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As debate continues in states that are still grappling with whether to embrace the Medicaid expansion, preliminary data from expansion states shows hospitals and health systems are beginning to see the benefits.
The Colorado Hospital Association gathered Medicaid data from 465 hospitals in 30 states – 15 in Medicaid expansion states and 15 in non-expansion states. Overall, the study found that Medicaid charges increased in expansion states, while charity care and self-pay cases dropped sharply. Self-pay in expansions states dropped from 4.7% in first quarter 2013 to 3.1% in 2014, while non-expansion state rates remained at 5%. Charity care per hospital fell to $1.9 million from $2.8 million a year ago. Self-pay charges in Colorado dropped to 3.5%, a 30% decrease from last year, and charity care dropped 36.2% to $2.9 million.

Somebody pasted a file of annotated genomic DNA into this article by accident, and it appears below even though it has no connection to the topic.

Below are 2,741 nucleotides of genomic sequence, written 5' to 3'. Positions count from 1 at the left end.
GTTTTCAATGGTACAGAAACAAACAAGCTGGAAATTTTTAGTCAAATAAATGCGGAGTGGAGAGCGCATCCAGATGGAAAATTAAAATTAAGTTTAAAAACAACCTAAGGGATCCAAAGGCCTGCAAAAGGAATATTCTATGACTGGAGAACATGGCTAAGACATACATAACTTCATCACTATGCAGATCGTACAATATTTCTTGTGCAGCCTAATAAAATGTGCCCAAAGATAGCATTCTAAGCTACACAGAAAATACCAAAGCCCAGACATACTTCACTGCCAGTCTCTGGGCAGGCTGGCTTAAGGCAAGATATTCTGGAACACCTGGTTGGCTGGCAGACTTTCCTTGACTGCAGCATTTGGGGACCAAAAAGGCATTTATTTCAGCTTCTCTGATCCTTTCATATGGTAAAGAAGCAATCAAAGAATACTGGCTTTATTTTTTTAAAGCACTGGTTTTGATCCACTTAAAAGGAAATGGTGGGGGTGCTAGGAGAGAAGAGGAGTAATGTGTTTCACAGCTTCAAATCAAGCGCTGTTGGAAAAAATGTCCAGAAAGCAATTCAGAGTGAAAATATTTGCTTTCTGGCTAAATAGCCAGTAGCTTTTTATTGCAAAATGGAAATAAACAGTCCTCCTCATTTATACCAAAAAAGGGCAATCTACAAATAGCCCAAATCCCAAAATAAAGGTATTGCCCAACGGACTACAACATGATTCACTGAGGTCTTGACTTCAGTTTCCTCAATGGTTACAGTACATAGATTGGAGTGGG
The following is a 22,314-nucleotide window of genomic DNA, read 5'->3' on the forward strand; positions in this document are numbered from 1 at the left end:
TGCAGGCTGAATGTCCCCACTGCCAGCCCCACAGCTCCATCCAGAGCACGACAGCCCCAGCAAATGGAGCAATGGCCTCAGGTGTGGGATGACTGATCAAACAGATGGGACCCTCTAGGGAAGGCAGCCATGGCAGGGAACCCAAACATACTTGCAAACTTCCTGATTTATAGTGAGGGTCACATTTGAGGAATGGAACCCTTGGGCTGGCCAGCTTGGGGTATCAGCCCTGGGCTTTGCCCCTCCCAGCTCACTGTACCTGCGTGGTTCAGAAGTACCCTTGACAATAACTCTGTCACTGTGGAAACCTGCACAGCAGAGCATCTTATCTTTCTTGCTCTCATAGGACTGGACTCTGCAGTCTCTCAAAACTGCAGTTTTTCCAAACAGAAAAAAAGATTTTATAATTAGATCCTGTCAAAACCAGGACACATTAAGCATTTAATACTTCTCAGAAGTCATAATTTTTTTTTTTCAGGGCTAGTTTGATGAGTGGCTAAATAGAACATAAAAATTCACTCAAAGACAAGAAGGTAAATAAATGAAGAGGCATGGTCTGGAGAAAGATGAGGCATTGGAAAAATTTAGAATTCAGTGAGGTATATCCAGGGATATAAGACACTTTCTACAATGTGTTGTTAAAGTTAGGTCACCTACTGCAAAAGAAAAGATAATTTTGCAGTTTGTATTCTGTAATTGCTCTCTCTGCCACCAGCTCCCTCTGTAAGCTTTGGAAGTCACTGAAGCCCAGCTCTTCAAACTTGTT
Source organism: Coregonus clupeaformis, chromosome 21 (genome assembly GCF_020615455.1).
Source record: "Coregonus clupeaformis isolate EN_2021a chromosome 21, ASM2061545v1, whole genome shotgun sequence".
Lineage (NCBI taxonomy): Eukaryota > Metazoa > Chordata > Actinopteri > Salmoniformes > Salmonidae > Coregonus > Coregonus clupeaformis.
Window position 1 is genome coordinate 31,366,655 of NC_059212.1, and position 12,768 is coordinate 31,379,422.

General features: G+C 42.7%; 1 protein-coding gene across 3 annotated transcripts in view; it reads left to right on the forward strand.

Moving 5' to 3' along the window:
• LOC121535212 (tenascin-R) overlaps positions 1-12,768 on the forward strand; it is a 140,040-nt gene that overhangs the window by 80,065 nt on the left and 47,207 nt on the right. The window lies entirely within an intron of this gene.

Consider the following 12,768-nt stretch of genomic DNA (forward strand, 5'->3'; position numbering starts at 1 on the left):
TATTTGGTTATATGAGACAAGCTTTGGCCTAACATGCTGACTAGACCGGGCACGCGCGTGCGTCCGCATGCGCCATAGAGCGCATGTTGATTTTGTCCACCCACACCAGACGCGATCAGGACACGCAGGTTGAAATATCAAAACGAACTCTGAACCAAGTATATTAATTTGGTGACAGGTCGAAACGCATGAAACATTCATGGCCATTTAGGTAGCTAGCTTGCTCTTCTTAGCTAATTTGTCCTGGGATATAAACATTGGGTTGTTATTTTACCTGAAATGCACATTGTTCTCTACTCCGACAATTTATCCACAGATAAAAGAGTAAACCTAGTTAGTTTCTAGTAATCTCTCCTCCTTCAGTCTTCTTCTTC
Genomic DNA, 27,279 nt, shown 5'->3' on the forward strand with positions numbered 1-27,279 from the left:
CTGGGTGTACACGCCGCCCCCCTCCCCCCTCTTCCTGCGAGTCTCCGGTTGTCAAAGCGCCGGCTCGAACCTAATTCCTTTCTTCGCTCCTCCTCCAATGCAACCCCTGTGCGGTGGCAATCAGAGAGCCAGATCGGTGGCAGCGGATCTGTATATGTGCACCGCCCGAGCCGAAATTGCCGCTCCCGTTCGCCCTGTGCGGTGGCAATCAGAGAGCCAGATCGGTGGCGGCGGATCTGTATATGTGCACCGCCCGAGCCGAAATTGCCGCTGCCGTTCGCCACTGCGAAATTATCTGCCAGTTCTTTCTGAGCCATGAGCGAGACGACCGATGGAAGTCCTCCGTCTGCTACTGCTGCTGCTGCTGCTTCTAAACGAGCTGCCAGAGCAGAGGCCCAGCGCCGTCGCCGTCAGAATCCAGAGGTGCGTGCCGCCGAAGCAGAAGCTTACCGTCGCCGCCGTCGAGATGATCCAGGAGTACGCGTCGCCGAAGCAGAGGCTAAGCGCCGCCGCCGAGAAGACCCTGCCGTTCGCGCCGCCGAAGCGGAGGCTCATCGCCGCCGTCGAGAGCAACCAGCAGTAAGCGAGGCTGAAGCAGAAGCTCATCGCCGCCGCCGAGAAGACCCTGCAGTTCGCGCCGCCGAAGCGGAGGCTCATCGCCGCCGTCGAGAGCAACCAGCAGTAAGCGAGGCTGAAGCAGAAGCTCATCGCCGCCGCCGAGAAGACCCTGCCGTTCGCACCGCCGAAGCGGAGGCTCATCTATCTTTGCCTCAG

Some safety net hospitals are also starting to see changes, according to Kaiser Health News. Harborview Medical Center in Seattle saw its uninsured patient population fall from 12% to 2% and is projecting a $20 million revenue gain this year for newly reimbursed care. Denver Health in Colorado and the University of Arkansas for Medical Sciences Hospital in Little Rock have seen their uninsured population cut by about half. Hospital systems such as HCA and Tenet Healthcare are also reporting declines in uninsured rates (though HCA saw an uninsured increase of 6% at its facilities in non-expansion states).
After all that went wrong with the initial rollout of the Affordable Care Act, it’s good to see signs that some aspects are working as intended. While it’s far too early to say if the changes will be sustained, it’ll be interesting to see whether these early numbers will make any non-expansion states reconsider.